> Ross A. Finlayson, <email@example.com>, writes:
> > Consider this hypothetical situation: group A and group B have a dispute.
> > After the fact, group A is dead, while at some point when they more alive
> > group B was armed with armored tanks and automatic weapons and was in
> > the state of assaulting group A. The consistency of group A was a set
> > of civilians and group B military.
> > Later some people who are still alive decide to have a simulation and
> > see what they can determine about the facts as they occurred. Group B
> > runs all aspects of the simulation without oversight, where group B's
> > goal is to show certain things. What conclusions do you expect to be
> > apparent from group B's simulation?
> Don't forget, the plaintiffs (Waco survivors and heirs) have lawyers
> as well. The test was originally proposed by the plaintiffs and the
> terms were agreed to by them. I believe they also agreed upon the firm
> to conduct the analysis (unfortunately I suspect the only organizations
> with experience in this kind of analysis have military or law enforcement
> ties because those groups are the main users of this technology).
Of the circumstance that the plaintiff agreed to the terms of a simulation
without having some of their proposed terms denied, or to the analysts, I was
not aware, not do I particularly think that either situation would change the
capability of group B to appropriate or alter the results of the simulation.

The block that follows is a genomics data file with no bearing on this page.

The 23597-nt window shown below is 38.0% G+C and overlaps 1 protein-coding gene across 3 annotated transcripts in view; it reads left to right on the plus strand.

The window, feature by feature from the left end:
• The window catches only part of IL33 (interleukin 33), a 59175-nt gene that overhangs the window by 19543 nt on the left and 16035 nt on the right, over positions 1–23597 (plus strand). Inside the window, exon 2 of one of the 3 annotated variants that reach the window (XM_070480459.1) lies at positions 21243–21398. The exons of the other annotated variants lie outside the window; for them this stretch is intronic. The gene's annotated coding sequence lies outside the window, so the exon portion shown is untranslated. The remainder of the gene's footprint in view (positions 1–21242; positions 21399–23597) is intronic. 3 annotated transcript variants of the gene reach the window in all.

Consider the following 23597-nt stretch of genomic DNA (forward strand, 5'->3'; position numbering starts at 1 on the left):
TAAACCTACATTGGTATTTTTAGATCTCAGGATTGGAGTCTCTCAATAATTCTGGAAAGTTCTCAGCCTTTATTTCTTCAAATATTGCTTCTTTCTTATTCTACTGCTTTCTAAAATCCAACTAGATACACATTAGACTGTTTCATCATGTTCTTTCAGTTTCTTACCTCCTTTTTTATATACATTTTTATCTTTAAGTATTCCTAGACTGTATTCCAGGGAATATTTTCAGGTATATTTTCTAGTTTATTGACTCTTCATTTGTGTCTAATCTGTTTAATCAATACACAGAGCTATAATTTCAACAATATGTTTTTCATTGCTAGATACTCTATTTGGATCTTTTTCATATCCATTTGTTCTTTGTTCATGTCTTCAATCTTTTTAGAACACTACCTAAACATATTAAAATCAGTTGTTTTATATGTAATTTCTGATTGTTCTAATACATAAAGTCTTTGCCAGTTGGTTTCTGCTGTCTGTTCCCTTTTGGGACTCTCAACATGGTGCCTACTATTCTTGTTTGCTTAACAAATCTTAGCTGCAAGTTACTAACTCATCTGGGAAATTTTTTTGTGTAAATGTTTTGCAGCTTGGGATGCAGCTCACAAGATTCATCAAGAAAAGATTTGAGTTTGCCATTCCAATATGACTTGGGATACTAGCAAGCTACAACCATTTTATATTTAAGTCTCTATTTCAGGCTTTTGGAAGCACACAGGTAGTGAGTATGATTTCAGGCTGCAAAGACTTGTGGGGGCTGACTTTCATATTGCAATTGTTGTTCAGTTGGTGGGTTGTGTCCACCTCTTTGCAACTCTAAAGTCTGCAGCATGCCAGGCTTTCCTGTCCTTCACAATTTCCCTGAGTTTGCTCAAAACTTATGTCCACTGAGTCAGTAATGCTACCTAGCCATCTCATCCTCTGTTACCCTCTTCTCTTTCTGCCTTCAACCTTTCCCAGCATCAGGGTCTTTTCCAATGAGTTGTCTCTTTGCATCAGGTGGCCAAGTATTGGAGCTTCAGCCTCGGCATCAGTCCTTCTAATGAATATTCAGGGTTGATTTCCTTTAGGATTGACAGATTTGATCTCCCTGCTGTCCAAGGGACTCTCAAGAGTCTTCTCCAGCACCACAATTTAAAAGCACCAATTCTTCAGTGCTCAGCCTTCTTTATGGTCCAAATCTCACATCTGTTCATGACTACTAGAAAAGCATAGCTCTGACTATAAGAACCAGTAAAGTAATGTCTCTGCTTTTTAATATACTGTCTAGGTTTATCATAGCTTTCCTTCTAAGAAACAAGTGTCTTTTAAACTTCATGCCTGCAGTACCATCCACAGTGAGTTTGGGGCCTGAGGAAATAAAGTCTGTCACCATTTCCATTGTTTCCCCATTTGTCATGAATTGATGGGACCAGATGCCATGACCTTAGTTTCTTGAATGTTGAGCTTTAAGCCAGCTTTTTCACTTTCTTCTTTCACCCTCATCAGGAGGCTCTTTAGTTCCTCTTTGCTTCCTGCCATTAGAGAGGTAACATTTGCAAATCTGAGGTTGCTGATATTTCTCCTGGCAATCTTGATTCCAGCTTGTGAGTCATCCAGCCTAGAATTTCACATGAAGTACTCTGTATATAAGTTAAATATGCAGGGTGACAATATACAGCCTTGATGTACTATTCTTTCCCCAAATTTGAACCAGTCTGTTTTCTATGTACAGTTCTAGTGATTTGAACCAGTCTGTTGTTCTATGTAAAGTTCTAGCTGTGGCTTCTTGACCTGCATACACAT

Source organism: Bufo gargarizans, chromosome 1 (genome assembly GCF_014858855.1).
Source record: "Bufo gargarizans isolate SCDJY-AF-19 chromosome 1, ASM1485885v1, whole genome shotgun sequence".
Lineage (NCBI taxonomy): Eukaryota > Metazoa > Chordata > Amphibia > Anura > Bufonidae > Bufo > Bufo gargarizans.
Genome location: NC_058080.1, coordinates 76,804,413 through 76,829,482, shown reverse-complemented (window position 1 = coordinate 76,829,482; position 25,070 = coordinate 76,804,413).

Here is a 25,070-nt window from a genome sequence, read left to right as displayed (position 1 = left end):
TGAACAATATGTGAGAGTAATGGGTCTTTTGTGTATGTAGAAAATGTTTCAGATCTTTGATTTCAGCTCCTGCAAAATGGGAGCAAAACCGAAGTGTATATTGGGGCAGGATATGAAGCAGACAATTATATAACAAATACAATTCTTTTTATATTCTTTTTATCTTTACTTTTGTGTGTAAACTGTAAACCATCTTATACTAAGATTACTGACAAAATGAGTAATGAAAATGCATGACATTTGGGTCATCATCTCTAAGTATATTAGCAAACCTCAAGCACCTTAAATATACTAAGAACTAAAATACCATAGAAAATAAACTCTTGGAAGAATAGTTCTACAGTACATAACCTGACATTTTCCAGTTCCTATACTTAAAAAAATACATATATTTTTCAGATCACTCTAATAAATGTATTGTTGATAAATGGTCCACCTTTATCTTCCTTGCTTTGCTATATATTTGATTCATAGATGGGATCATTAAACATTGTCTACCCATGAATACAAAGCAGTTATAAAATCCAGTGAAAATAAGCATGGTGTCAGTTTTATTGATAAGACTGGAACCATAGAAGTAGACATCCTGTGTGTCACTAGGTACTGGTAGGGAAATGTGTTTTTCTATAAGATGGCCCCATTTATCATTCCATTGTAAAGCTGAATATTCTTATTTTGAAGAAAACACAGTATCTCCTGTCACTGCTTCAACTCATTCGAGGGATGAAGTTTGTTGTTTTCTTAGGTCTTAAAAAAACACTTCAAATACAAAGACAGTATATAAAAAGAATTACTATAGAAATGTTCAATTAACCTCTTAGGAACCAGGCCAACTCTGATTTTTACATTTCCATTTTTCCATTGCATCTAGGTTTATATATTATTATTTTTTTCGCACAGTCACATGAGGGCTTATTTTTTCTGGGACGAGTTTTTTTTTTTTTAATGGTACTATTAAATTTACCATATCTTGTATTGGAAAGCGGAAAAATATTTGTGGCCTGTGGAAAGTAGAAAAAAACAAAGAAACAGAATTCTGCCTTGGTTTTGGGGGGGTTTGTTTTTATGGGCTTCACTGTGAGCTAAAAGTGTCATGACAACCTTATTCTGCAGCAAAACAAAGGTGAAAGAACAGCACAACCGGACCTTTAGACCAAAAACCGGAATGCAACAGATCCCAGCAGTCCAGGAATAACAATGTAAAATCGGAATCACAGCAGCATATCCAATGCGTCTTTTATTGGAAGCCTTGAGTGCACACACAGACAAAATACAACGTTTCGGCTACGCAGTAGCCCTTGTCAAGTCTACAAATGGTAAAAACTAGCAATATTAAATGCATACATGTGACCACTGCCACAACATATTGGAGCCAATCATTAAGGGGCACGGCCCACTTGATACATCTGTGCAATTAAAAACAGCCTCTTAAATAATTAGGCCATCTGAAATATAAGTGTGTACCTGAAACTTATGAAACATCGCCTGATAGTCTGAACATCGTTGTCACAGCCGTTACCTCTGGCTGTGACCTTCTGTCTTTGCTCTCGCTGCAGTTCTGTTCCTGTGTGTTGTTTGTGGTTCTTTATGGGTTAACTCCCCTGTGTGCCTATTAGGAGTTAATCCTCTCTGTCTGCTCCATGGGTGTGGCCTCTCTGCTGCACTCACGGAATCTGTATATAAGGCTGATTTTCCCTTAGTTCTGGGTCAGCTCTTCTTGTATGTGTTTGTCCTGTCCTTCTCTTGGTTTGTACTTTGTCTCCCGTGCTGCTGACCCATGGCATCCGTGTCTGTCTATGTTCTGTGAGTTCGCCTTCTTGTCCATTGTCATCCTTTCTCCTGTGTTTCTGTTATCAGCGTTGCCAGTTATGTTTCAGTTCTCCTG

Media access was highly restricted. Can one get copies of the actual 93 and
simulation footage today to compare for themselves?
There just seems to be too many loose ends in this hypothetical situation, and
eighty dead non-combatant men, women, and children. Perhaps among the most
damning facts is the fact that the government has modified and deleted
evidence, and been found in lies over the course of the investigation, most
strikingly in regards to the use of incendiary devices by the invading force, a
lie being a falsehood knowingly made.
I can't say much more than that: I wasn't there. Media access was restricted,
and so the only ones that were there that live can be ordered into silence.
Where is the survivors' testimony? They could take polygraphs of their own
volition and largely clear the air. It's not my wheel to grind, it just seems
obvious that something wrong happened at Mt. Carmel.
It's sad, regardless. From this time forward let there not be government
imposed force on its citizens without the entirety of the citizens able to
watch the proceedings, and the turmoil surrounding the results would not
This archive was generated by hypermail 2b29 : Thu Jul 27 2000 - 14:11:23 MDT